Tuesday, April 16, 2013

Game No. 14, White Sox-Blue Jays: Tank In Toronto

 White Sox 4, Blue Jays 3

With the Bulls heading to the playoffs soon (and likely no advancing further than the second round) and the NHL playoffs beginning in two weeks, I'm hoping to have more time to focus on the White Sox and, yes, Michigan football offseason minutiae. I'm still working out a summer schedule of sorts, but, as always, whatever happens, happens.

In any case, the White Sox have struggled since I last wrote about them, when I visited the Cell for the second game of the season, back in the halcyon days when the Sox were 2-0.

Now, Robin Ventura's club sits at 5-8, having been swept by the Nationals, dropping two of three in Cleveland and losing yesterday's contest against some guy named Mark Buehrle. You may have heard of him at some point. The White Sox got to this Buehrle character in the first inning, but quickly relinquished the lead in the second frame after a Maicer Izturis home run. The Jays held on for a 4-3 win in the end.

Today, Josh Johnson took the mound for Toronto, whose last appearance saw him get shelled in Detroit; he exited the game after just four outs.

Naturally, the White Sox went down 1-2-3 in the first inning, with Alejandro De Aza recording a strikeout for the eighth time in his last nine games.

For the White Sox, Dylan Axelrod took the mound, his third start of the season. Axelrod did provide a solid performance on April 6 against Seattle, recording the win, but didn't fare quite as well in Washington. giving up seven hits and six earned runs in 3.2 IP.

On the bright side, Axelrod started the game with a K, getting 2B Emilio Bonifacio on some breaking stuff, the fourth pitch of the AB. Axelrod did give up a sharp single on the next at bat, but managed to get out of the first unscathed.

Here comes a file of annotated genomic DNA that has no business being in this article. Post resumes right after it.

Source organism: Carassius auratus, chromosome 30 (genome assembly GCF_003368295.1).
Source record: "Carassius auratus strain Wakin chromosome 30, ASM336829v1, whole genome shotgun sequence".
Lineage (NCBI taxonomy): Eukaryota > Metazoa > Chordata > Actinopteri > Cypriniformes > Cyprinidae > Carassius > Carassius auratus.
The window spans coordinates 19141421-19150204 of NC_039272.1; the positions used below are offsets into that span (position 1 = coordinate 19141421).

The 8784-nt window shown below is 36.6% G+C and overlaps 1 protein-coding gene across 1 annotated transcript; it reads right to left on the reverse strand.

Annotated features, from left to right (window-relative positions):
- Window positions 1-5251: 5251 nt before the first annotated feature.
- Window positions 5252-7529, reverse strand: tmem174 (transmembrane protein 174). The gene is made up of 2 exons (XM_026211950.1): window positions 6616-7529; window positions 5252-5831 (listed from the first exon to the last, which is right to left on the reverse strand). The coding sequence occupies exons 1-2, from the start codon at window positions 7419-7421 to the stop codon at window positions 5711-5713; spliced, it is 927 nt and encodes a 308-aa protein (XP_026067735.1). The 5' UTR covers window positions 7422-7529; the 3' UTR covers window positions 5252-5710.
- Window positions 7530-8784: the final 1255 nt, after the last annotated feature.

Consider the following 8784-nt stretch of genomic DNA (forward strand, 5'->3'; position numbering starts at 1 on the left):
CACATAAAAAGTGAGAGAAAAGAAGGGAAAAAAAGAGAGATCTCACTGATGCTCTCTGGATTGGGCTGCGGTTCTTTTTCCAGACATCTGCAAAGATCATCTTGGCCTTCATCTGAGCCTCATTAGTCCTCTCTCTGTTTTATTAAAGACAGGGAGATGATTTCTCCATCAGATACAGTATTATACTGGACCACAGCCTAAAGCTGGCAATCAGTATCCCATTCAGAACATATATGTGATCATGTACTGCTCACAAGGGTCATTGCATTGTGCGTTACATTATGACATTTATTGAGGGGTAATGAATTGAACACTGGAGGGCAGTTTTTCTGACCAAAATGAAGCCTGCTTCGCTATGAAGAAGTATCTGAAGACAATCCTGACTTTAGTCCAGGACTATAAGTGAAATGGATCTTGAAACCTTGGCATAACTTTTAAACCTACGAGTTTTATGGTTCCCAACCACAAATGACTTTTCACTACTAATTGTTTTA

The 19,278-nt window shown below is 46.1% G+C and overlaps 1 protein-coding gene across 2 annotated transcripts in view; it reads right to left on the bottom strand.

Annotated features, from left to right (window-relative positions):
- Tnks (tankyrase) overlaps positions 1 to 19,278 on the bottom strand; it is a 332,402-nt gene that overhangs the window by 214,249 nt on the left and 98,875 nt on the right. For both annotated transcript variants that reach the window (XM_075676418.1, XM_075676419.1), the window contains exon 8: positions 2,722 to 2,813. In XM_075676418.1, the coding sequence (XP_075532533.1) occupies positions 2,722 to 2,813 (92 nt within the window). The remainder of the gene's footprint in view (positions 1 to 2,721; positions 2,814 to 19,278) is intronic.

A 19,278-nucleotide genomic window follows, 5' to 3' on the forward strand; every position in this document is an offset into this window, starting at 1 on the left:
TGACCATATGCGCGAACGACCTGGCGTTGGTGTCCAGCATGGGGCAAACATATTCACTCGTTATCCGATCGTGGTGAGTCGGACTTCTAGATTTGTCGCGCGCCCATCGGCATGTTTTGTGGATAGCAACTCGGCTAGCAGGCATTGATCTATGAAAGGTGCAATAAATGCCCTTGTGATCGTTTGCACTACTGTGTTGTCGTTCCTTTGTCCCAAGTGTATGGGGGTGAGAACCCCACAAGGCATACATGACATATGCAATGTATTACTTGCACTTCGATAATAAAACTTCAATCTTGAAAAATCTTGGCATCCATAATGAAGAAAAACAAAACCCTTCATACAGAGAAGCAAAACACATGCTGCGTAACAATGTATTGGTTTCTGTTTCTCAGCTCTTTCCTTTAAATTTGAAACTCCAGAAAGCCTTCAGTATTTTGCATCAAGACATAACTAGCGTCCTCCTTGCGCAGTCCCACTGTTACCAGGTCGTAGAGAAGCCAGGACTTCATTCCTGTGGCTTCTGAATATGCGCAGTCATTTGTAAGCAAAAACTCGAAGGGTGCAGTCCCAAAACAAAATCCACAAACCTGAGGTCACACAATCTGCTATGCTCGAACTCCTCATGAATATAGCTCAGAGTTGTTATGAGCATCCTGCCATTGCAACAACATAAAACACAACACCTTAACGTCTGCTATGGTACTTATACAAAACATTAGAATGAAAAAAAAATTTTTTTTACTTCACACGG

Adam Dunn struck out to start the second, but the White Sox started some trouble after a Konerko single and a Gillaspie walk. With a runner in scoring position, I'm pretty sure the White Sox are contractually obligated to not get said runner home. Viciedo struck out, but on the next AB Ramirez ripped a hard single to center. Unfortunately, Paul Konerko was forced to stay at third, leading to a bases loaded situation with two outs for Hector Gimenez.

Gimenez quickly went down 0-2; it appeared that the Sox would come away empty-handed once again. He did eventually strikeout, but not before J.P. Arencibia failed to corral a Johnson pitch in the dirt, allowing Konerko to come home.

Axelrod appeared to be on the way to another solid inning before Colby Rasmus launched a knee high fastball over the outfield wall, tying the game at one Rasmus's fifth of the season). He recovered in the third, however, with his first 1-2-3 inning of the game.

Arencibia started off the bottom of the fourth with a single, but Axelrod pitched into two straight fielder's choices. For the third out, Alexei Ramirez produced one of the nicer (if not the nicest) web gems of this young White Sox season, a diving, full extension catch on a sharply hit ball.